Data from: Energetic constraints on species coexistence in birds
Pigot, Alexander L.; Tobias, Joseph A.; Jetz, Walter (2017), Data from: Energetic constraints on species coexistence in birds, Dryad, Dataset, https://doi.org/10.5061/dryad.q9m45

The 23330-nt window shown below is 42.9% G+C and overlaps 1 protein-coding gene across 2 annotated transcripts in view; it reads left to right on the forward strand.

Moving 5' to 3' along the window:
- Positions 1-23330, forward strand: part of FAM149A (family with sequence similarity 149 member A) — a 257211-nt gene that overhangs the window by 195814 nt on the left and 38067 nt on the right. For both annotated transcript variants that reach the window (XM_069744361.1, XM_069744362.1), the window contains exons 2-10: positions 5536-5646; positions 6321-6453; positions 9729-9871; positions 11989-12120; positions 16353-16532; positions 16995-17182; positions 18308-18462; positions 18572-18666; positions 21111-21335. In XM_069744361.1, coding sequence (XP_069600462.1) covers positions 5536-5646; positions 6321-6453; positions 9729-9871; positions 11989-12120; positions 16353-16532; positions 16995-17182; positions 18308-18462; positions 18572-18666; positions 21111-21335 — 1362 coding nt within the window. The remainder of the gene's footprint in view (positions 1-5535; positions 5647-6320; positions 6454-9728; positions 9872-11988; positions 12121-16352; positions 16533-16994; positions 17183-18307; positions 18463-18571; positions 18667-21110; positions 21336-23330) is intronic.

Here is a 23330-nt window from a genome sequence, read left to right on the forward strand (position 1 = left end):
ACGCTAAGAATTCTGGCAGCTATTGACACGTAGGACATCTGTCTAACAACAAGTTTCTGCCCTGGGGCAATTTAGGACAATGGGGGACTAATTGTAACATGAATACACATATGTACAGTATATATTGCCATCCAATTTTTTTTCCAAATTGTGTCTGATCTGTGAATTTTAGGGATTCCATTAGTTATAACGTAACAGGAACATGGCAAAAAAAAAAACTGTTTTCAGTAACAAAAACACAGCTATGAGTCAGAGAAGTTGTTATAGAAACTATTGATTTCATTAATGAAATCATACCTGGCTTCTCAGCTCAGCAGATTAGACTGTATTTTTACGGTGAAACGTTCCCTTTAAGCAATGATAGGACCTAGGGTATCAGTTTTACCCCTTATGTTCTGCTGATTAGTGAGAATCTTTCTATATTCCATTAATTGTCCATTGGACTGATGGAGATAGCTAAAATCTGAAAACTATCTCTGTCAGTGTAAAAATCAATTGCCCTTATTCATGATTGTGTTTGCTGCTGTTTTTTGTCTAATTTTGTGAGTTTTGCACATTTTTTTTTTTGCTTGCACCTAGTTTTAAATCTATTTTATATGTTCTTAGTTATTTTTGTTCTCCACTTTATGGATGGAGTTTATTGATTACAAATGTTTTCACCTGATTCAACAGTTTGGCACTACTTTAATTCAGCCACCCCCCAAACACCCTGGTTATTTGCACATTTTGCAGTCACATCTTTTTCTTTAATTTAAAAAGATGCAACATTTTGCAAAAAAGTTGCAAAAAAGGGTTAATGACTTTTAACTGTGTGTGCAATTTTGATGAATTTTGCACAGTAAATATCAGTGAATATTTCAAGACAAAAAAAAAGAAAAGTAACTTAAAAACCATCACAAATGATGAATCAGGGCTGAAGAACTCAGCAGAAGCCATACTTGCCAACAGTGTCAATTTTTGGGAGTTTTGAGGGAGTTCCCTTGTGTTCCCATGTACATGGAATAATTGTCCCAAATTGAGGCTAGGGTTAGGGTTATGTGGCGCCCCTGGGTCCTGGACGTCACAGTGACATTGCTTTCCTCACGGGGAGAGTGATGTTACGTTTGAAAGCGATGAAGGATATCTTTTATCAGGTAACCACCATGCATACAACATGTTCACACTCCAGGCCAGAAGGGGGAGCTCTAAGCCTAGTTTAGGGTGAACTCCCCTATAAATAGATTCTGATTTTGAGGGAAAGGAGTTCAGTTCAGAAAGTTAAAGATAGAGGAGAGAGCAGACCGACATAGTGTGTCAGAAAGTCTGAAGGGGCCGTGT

The association between species richness and ecosystem energy availability is one of the major geographic trends in biodiversity. It is often explained in terms of energetic constraints, such that coexistence among competing species is limited in low productivity environments. However, it has proven challenging to reject alternative views, including the null hypothesis that species richness has simply had more time to accumulate in productive regions, and thus the role of energetic constraints in limiting coexistence remains largely unknown. We use the phylogenetic relationships and geographic ranges of sister species (pairs of lineages who are each other’s closest extant relatives) to examine the association between energy availability and coexistence across an entire vertebrate class (Aves). We show that the incidence of coexistence among sister species increases with overall species richness and is elevated in more productive ecosystems, even when accounting for differences in the evolutionary time available for coexistence to occur. Our results indicate that energy availability promotes species coexistence in closely related lineages, providing a key step toward a more mechanistic understanding of the productivity–richness relationship underlying global gradients in biodiversity.